Professor George Okoye Krhoda, CBS, until December 2006, was the Permanent Secretary, Ministry of Environment and Natural Resources and Chairman of the Negotiation Committee on the Nile Basin Cooperative Framework. Formerly Permanent Secretary, Ministry of Water and Irrigation, Associate Professor of Geography, Dean of the Faculty of Social Sciences, College of Education and External Studies, and Chairman, Department of Geography, University of Nairobi.
He is a hydrologist/water specialist by training. After obtaining a bachelors degree in Hydrology, Climatology, Geomorphology and Statistics, he worked for the Government of Kenya as a hydrologist before proceeding for post-graduate studies on river hydraulics and water resources planning. His major areas of research and publications are hydrology, groundwater modeling, natural resources management; policy analysis; environmental assessments, environmental impact assessment; modeling and computer application in water resources planning and development, scenarios for environmental recovery; and project management and evaluation.
Prof. Krhoda has worked in various capacities for the World Bank, UNDP, UNICEF, UNEP, the Royal Netherlands Embassy in Nairobi, and African Centre for Technology Studies (ACTS) and co-organized with UNO/UNEP international conferences on UN Desertification Convention, UN Convention on Climate Change, Basel Convention and ILEC/World Lakes Conferences. Krhoda was appointed Rapportuer for the GA/UNEP, in February 2006 in Dubai, The United Arab Emirates. Krhoda resumed his teaching and research duties at the University of Nairobi, and currently his consultancy work concentrates on Policy Dialogue, Reforms and Conflict over Natural Resources.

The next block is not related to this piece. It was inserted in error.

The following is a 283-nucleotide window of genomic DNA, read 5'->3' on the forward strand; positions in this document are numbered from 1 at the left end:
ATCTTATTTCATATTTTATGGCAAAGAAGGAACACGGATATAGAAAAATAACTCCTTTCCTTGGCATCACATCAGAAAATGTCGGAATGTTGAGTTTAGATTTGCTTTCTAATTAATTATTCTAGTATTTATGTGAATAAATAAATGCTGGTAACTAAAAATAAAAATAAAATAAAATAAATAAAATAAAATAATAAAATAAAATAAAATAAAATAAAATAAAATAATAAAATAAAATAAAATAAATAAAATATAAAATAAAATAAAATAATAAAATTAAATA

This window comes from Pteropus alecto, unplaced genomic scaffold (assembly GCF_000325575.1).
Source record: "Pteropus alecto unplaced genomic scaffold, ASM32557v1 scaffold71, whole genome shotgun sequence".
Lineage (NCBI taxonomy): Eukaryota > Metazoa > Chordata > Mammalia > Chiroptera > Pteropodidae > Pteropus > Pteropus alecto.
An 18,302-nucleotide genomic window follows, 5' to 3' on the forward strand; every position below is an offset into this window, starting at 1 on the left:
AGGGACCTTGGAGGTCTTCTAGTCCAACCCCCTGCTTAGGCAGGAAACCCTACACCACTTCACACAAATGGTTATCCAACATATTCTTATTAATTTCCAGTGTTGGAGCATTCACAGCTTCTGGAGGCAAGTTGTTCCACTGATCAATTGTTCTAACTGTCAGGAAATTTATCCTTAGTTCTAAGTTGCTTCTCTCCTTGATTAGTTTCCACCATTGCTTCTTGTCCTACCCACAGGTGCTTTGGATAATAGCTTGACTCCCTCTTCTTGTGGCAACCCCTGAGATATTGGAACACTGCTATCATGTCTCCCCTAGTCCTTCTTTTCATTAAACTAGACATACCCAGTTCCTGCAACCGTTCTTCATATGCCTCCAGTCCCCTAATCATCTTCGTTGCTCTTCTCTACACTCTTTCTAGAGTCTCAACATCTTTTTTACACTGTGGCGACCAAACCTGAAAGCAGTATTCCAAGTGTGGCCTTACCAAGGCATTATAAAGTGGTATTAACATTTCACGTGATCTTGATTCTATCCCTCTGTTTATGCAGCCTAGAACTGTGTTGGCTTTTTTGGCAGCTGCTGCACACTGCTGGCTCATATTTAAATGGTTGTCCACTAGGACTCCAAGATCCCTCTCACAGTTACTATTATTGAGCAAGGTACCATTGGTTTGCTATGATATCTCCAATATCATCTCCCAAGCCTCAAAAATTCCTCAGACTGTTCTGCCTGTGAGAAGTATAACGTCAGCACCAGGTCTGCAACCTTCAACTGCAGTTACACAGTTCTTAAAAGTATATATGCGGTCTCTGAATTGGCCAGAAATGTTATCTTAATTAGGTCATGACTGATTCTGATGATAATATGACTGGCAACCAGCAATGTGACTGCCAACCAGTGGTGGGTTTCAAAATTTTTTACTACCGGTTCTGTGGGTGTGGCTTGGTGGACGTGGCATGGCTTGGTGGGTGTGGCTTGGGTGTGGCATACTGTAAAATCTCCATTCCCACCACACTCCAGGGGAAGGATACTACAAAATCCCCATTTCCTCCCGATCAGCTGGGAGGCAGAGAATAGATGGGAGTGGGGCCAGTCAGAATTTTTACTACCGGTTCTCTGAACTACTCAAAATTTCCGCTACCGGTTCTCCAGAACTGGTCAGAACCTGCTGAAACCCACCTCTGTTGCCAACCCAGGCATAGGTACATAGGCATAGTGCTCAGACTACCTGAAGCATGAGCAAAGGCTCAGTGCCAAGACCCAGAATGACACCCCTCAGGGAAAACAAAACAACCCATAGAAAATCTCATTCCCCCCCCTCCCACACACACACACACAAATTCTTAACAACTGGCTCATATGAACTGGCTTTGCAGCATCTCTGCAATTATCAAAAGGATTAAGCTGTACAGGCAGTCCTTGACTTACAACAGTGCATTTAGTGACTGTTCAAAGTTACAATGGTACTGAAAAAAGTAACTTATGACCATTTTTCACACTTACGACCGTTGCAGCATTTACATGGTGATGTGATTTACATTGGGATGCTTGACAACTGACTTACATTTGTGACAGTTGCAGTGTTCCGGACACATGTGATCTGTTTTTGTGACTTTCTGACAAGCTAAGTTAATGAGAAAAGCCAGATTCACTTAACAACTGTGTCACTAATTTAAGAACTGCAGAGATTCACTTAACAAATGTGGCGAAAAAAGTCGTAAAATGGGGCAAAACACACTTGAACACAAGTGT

Kasingye Kyamugambi has been working in the water and sanitation sector for the last 10 years. He is a senior engineer in the Water Development Directorate of the ministry of water and environment. He is experienced in planning, management and implementation of various water supply and sanitation projects. He is on various technical working committees in the sector. Kasingye has written and presented papers at National and International fora.
Kasingye Has B.Sc in civil engineering, M.Sc Water Resources Engineering and executive MBA. He has attended various short courses on procurement, water resources planning, financial management and water supply modeling. Kasingye is a corporate member of Uganda Institution of Civil Engineers and a registered Engineer (RE) in Uganda.
Ian Moise is the Water, Sanitation, and Hygiene (WASH) technical advisor for USAID’s Office of U.S. Foreign Disaster Assistance. Since 1995, he has worked on both development and disaster assistance programs in over 40 countries in Africa, the Middle East, Asia, and Central America. He has a Masters in Environmental Studies, Science and Policy from the University of Oregon and is interested in how sustainable health outcomes can be achieved through WASH and environment programs in international development and disaster contexts.
Dr. Narciso Matos is Executive Director and Chief Executive Officer, Foundation for Community Development in Mozambique. Dr. Matos holds a PhD in Chemistry from the Eduardo Mondlane University (UEM) in Mozambique (1975), and Humboldt University in Germany (1985). Dr. Matos has worked at several academic and administrative levels at UEM. In the late 1980’s, he was Dean of the Faculty of Science, and from 1990 to 1995 was Vice Chancellor of UEM (www.uem.org.mz). He served as member of the Mozambique’s Parliament from 1986 to 1995, five of those years in the Parliament’s Committee for International Relations.